In an article titled “Building a Social Enterprise” published in November 2013, Michael Chui, Martin Dewhurst, and Lindsay Pollak of McKinsey provide an outline of principles that should guide the implementation of social technologies within the enterprise along with brief case studies. Here are extracts from the article:
Add Value, Not Complexity: Social shouldn’t be distracting “extras”—they should be embedded into the day- to-day work flow. The MITRE Corporation identified an urgent need for employees to collaborate more easily with colleagues and external partners, it used open-source social-networking software to build and customize its own social platform, called Handshake. The platform is secure, invitation only, and integrated with MITRE’s collaboration- and knowledge-management tools, so staff can start using the tool and make it part of their daily work seamlessly.
Provide Essential Organizational Support: When Canadian financial-services company TD Bank Group launched an internal social-media network, using IBM’s Connections platform, for example, individuals were designated as “Connections Geniuses” to spur its adoption. This group helped colleagues learn how to use the platform and evangelized for its ability to improve day-to-day work, thus making the potential impact more relevant to individual users.
Experiment and Learn: The mantra “Think big, start small, show impact” guided TD’s social-platform launch for its 85,000 employees around the world. A small pilot program launched in 2011 allowed the company to manage technology risks and thoughtfully identify communities for the platform. As examples of success became clear, TD leveraged its Geniuses to help it scale up the effort. This process of testing, learning, and thoughtful growth was instrumental in expanding the platform, which now has thousands of communities, blogs, and wikis that help colleagues find relevant knowledge and skills quickly and easily.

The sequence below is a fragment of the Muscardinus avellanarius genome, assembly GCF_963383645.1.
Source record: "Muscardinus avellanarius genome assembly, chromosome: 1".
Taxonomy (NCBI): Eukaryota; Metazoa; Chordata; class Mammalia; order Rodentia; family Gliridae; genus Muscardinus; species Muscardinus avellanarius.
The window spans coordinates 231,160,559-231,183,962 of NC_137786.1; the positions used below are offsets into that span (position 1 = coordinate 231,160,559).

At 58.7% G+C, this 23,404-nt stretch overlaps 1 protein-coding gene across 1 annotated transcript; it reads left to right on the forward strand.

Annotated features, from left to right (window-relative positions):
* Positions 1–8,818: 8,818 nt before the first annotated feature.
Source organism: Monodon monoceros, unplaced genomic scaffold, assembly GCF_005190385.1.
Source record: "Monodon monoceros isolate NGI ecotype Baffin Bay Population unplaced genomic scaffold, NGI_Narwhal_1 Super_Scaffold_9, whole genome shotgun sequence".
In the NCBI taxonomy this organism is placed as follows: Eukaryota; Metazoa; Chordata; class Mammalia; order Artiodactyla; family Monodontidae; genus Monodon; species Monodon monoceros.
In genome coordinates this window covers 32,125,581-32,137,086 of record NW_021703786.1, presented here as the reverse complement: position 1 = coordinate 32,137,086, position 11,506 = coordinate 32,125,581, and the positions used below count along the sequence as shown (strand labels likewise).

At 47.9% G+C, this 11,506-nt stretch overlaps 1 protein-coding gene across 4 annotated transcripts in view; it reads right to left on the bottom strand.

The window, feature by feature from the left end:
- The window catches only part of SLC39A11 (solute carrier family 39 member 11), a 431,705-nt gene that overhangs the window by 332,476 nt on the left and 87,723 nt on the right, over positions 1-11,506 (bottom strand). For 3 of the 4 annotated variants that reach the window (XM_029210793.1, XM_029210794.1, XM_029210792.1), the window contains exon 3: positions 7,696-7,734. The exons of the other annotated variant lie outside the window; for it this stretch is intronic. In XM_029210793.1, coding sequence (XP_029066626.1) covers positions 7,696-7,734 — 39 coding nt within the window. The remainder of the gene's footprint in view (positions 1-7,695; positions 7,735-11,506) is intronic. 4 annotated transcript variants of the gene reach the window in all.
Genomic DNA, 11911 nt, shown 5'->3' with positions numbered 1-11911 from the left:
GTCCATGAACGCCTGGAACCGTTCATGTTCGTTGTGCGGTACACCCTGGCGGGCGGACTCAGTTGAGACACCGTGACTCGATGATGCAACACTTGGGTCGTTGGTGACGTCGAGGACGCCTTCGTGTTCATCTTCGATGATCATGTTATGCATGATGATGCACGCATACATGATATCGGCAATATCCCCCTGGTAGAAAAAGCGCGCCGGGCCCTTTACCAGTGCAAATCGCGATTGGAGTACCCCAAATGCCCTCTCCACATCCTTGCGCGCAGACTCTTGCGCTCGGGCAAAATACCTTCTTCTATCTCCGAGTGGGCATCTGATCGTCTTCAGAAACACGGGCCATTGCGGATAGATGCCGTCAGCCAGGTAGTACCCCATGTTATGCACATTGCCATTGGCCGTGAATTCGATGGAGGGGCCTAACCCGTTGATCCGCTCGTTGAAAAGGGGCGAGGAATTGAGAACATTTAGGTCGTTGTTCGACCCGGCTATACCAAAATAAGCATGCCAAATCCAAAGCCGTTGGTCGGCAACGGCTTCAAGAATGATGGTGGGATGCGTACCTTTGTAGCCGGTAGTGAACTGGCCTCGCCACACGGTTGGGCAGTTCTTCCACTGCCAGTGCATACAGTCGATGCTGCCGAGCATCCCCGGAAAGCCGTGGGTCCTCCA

Track impact and evolve metrics: The head of social media at global shipping company Maersk Line, Jonathan Wichmann, discovered some 14,000 images in its photographic archive during his first week at work. Recognizing an opportunity to share the company’s rich history and engage both employees and outsiders, Maersk Line launched a low-cost, experimental social-media campaign. No metrics were attached; at this stage, the company was unsure of what to measure.
After the initiative took off—it’s currently delivering more than 170,000 unique social interactions a month and has doubled the number of the company’s job applicants—appropriate metrics were developed. What began as an outward-facing effort is now driving performance internally: Maersk Line executives now seek to track social media’s impact on everything from persuading recruits that they should join the company to aiding innovation and the gathering of customer insights.
Here is a video from Cisco that will give you a good introduction to enterprise social collaboration. You can also check out my earlier post on this topic.